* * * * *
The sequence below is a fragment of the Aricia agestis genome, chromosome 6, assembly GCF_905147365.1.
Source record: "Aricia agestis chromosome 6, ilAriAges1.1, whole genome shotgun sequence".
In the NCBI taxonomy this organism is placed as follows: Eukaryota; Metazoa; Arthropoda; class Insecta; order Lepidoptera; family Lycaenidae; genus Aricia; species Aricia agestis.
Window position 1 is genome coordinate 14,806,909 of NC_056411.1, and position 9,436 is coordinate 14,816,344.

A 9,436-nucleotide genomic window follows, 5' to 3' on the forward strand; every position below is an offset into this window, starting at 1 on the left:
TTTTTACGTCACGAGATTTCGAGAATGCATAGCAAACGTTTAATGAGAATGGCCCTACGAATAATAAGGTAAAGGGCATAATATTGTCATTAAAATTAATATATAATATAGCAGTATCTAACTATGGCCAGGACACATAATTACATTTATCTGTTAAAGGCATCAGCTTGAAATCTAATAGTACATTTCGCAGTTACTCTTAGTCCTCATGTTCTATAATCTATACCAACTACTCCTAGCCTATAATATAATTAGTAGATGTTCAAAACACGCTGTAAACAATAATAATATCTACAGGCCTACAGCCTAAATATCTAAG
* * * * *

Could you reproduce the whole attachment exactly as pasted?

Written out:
The sequence below is a fragment of the Aricia agestis genome, chromosome 6, assembly GCF_905147365.1.
Source record: "Aricia agestis chromosome 6, ilAriAges1.1, whole genome shotgun sequence".
In the NCBI taxonomy this organism is placed as follows: Eukaryota; Metazoa; Arthropoda; class Insecta; order Lepidoptera; family Lycaenidae; genus Aricia; species Aricia agestis.
Window position 1 is genome coordinate 14,806,909 of NC_056411.1, and position 9,436 is coordinate 14,816,344.

A 9,436-nucleotide genomic window follows, 5' to 3' on the forward strand; every position below is an offset into this window, starting at 1 on the left:
TTTTTACGTCACGAGATTTCGAGAATGCATAGCAAACGTTTAATGAGAATGGCCCTACGAATAATAAGGTAAAGGGCATAATATTGTCATTAAAATTAATATATAATATAGCAGTATCTAACTATGGCCAGGACACATAATTACATTTATCTGTTAAAGGCATCAGCTTGAAATCTAATAGTACATTTCGCAGTTACTCTTAGTCCTCATGTTCTATAATCTATACCAACTACTCCTAGCCTATAATATAATTAGTAGATGTTCAAAACACGCTGTAAACAATAATAATATCTACAGGCCTACAGCCTAAATATCTAAG